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The Enemy Has Assembled in Jabesh Gilead

by Larry Lane on August 17, 2021

 

The Enemy Has Assembled in Jabesh Gilead
by Larry Lane

 

In 1 Samuel 11, Nahash the Ammonite attacked the Israeli city Jabesh Gilead. The city leaders offered to surrender and live subject to their hostile neighbors, but Nahash, not satisfied with mere victory, wanted to humiliate God’s people. “I will make a treaty with you only on the condition that I gouge out the right eye of every one of you and so bring disgrace on all Israel.” 
(I Sam. 11:2).

The Jabesh elders requested time to find help from their neighboring tribes to fight for them. Surprisingly, Nahash agreed to their request, indicating he either did not fear the rest of Israel’s fighting forces, or he doubted they would rescue Jabesh. Both may have been true, but the context supports the latter.
 
When news of Nahash’s threat and Jabesh Gilead’s request for help reached Gibeah, people throughout Gibeah wept. Why? Because they felt compassion for their brothers in Jabesh Gilead? If that were the case, would they not have come to their rescue? No, they wept because they believed they might be next and would also be subject to the cruelty of the Ammonites.
 
Gibeah was Saul’s hometown. He was fresh off a whirlwind experience of a private anointing by Samuel as Israel’s first king, an encounter with the Holy Spirit that enabled him to prophecy with a group of prophets, and then his public selection as king in the city of Mizpah. When Saul heard weeping in his city he inquired what had happened.

When he heard the report, Saul did not join in the weeping. Quite the opposite, the Spirit of God fell on him in power and “He burned with anger.” (I Sam. 11:6)

One might assume he was angry with the Ammonites. What follows next reveals the source of his divinely inspired ire. He cut to pieces two oxen and sent them with messengers threatening all Israel that if they did not assemble and follow him into battle, their oxen would be slaughtered like these two. “Then the fear of the Lord fell on the people and they came out together as one.”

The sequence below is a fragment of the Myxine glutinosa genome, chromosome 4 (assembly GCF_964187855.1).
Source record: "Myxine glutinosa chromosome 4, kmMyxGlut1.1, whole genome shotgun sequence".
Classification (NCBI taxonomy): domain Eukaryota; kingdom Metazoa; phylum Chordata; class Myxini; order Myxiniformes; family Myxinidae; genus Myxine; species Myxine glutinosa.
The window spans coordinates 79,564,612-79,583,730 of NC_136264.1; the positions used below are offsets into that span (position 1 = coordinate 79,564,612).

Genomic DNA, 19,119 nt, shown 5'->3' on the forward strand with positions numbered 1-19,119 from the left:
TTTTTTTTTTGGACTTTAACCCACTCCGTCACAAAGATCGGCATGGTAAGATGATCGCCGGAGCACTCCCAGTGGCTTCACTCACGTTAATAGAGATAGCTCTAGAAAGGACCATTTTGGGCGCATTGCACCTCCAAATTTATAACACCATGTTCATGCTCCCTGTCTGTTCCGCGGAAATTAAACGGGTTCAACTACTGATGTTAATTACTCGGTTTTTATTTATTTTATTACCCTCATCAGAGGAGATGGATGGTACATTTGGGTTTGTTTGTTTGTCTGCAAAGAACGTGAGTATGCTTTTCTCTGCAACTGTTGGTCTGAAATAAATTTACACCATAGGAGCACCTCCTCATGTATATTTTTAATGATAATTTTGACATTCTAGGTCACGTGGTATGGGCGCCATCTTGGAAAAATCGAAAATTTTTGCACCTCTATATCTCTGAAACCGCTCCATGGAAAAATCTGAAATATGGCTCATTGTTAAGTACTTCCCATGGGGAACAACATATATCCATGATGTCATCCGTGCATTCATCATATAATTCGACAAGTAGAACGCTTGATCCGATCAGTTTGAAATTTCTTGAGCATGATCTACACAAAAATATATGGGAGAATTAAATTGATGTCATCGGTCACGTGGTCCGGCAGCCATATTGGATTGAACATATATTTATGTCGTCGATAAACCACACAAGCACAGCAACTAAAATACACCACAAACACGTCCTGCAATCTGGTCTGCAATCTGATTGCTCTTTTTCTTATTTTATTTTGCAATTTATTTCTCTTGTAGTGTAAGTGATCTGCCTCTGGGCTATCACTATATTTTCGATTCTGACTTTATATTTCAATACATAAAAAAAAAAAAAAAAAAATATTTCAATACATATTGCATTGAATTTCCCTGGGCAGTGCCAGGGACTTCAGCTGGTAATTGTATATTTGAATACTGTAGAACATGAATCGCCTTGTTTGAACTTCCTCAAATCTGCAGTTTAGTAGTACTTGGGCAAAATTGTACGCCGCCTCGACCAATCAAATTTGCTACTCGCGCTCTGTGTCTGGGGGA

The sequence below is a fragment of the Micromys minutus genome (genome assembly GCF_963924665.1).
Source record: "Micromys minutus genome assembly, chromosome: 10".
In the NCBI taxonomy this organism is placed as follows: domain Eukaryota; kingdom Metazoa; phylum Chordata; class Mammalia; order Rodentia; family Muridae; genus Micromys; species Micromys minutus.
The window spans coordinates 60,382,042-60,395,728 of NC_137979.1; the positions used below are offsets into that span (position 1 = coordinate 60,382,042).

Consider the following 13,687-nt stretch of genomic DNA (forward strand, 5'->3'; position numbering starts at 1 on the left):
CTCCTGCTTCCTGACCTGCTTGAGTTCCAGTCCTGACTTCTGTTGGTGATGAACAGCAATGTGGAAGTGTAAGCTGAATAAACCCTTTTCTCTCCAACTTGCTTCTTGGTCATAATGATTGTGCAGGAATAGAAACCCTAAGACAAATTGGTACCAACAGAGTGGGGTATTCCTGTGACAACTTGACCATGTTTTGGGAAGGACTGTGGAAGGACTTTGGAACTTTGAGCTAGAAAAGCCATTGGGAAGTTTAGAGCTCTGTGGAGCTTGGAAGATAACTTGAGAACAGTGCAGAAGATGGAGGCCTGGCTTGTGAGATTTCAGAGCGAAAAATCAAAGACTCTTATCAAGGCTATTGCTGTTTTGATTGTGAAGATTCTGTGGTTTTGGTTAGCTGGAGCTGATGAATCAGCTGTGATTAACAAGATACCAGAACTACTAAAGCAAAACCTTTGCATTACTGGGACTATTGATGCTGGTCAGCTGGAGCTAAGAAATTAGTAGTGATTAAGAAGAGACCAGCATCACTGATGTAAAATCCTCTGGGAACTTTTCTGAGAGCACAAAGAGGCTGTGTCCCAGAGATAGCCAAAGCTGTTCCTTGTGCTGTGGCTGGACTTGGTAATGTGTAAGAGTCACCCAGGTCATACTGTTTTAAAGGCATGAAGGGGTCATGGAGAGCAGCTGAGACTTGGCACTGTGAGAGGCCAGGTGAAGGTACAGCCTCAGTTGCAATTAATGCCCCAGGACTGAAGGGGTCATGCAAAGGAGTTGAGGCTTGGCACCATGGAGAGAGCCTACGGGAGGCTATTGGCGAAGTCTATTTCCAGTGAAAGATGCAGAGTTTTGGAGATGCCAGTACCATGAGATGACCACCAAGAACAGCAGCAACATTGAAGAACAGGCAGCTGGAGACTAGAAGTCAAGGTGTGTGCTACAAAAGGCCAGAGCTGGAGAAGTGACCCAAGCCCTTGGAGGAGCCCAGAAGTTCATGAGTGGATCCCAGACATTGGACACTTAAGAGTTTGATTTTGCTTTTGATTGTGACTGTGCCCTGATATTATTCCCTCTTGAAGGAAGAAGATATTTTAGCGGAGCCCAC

(I Sam. 11:7) Note the people did not fear Saul, rather, the fear of the Lord fell on them. A greater fear than that of the Ammonites gripped their hearts and moved them to action. The remainder of the story tells of their victory over Ammon.
 
Saul’s anger was not really his own. The Spirit of God came on him, and God’s anger was infused into Saul. Watching the tribes of Israel retreat into self-protection and pity broke God’s heart, and His anger burned. God recognized and honored their tribal differences, but He also commanded them to come together to fight for one another. Their silo-ed, fortress mentality stirred something deep within the heart of God and provoked Him to action. The tribes of Israel feared the Ammonites more than God, but when that was reversed, God brought swift victory to His people.

During this season of COVID lockdowns and increased hostility towards the Church, I have observed Christian leaders retreat into a defensive posture. Pastors, fearful of losing their congregations and finances, and seeing their corporate goals disintegrate, have circled the wagons in hopes of minimizing their losses. I served as a senior pastor for thirty years, so I sympathize with the leadership challenges this unprecedented season has brought.

But the prayer of Jesus to strive for relational unity in the Body of Christ (John 17) and Paul’s admonition that the members of the body cannot say to each other “We have no need of you,” cannot be set aside out of self-preserving fear.
 
If there was ever a time to push past our tribal differences to serve one another, it is now. More than ever before in our lifetime, we need each other. Could it be that our fear of losses in our congregation outweighs our fear of the Lord? Why else would we so easily ignore the clear teaching of Scripture? I may sound harsh, but I doubt my emotion surrounding this subject matches His.

I am not advocating for some ecumenical “kum-by-ya” reduction to the lowest common denominator. But I know by experience that we can enter into deep, supportive, sacrificial relationships with other churches without losing our tribal distinctions.

God never called us to build a great church. He said He would build His Church. His Kingdom is not measured or limited to our local church. In the coming season, we need to lock arms and actively help each other. If we turn a blind eye to the hurting church down the street from ours, the day will come when we are hurting and no one will stand with us.

It is time for the Body of Christ to repent for acting as if we do not need one another, and to show the fruit of true repentance. The enemy has assembled in Jabesh Gilead. It is time for us to stop weeping, come together in the fear of the Lord, and serve one another.

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